The testing guideline received pushback from many public health experts. A senior CDC scientist told the Times that the published document contains "elementary errors" and recommendations inconsistent with the CDC's stance—making it apparent to many CDC employees that agency scientists were not the ones who wrote it.

In tweeting his reaction to the Times report, Karan also wrote that his "heart was racing" when he first read the story and that he "didn't want to believe it was true."

"This crossed all the lines for me, particularly bc it was a substantial edit and shift in guidance that was noticeable, to the point where many folks in medicine/public health were left scratching our own heads, wondering if the CDC knew something we didn't," Karan wrote. He added that the story "fits the bill" after having spoken with "a number of people, including frustrated colleagues at the CDC."

Admiral Brett Giroir, the Trump administration's coronavirus testing coordinator and the HHS's assistant secretary for health, told the Times that the original draft came from the CDC but he "coordinated editing and input from the scientific and medical members of the task force."

The draft went through about 20 versions over a month and included comments from CDC Director Robert Redfield; two members of the White House coronavirus task force, Dr. Anthony Fauci and Dr. Deborah Birx; and Dr. Scott Atlas, President Donald Trump's adviser on the coronavirus outbreak, Giroir told the Times.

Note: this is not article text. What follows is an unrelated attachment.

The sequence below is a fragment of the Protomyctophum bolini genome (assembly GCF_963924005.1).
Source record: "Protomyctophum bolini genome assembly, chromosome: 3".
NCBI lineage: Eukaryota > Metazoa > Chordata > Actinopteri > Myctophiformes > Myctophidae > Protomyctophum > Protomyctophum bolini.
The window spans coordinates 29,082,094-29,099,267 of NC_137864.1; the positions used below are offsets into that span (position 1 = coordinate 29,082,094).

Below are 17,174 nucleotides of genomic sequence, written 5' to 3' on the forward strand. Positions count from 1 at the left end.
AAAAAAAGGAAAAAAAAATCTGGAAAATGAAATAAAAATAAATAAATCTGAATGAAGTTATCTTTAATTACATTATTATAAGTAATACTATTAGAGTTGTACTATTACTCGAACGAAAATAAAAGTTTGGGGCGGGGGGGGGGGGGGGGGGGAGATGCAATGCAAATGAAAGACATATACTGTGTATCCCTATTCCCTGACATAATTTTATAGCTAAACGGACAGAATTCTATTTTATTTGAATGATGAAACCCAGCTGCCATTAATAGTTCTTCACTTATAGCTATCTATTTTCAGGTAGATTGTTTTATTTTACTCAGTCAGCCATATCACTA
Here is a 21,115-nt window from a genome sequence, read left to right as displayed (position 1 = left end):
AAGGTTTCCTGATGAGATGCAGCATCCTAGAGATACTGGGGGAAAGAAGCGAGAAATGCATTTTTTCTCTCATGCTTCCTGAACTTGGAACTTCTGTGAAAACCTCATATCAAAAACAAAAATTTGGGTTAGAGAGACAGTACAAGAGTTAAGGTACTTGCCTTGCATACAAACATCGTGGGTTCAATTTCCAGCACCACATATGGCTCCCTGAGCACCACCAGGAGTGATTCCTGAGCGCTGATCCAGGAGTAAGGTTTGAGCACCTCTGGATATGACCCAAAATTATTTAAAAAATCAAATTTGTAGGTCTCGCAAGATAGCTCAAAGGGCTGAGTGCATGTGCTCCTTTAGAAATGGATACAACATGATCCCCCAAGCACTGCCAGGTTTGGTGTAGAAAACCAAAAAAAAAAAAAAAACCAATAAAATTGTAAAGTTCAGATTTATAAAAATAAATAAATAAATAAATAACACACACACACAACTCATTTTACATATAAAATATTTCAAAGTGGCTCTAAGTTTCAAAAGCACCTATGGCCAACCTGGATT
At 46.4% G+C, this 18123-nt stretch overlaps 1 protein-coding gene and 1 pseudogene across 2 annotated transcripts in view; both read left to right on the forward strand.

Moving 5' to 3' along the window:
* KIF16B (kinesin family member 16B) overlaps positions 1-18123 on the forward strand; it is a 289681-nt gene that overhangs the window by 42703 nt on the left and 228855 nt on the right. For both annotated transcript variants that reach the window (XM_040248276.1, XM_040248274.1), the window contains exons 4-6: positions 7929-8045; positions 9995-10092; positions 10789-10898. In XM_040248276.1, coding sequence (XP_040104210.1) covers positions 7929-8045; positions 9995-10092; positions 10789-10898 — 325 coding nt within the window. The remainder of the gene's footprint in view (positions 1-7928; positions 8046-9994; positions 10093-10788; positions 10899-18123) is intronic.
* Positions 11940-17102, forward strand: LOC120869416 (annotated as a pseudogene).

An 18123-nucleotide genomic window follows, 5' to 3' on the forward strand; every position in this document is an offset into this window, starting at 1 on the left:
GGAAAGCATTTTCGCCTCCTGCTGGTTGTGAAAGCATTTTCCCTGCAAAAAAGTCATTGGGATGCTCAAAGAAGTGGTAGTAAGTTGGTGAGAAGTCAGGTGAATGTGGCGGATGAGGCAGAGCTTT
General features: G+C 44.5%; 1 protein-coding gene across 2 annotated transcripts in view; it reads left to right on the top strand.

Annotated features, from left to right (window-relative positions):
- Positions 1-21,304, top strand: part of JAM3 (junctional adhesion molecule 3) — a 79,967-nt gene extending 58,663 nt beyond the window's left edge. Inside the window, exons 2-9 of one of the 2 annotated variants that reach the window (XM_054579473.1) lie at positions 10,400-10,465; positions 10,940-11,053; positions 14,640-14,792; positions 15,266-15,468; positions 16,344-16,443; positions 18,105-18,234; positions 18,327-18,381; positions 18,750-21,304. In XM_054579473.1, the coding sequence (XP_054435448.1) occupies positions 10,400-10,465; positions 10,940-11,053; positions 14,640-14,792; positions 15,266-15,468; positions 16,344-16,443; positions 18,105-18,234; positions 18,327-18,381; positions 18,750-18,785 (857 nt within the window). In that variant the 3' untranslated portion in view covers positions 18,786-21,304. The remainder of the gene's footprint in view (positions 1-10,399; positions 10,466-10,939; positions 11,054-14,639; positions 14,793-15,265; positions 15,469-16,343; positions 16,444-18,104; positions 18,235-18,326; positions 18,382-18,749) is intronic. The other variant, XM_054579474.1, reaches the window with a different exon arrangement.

The members even presented the document to Vice President Mike Pence, who leads the task force, Giroir said. He told the Times he did not know why the testing recommendation circumvented the usual CDC scientific review. "I think you have to ask Dr. Redfield about that. That certainly was not any direction from me whatsoever," he said.

The CDC sent an emailed statement from Redfield to the Times on Thursday night, which said, "The guidelines, coordinated in conjunction with the White House Coronavirus Task Force, received appropriate attention, consultation and input from task force experts."

An HHS spokesperson sent Newsweek the following statement: "As always, guidelines receive appropriate attention, consultation and input from the medical and scientific experts on the task force. This was the case then and will continue to be the case in the future."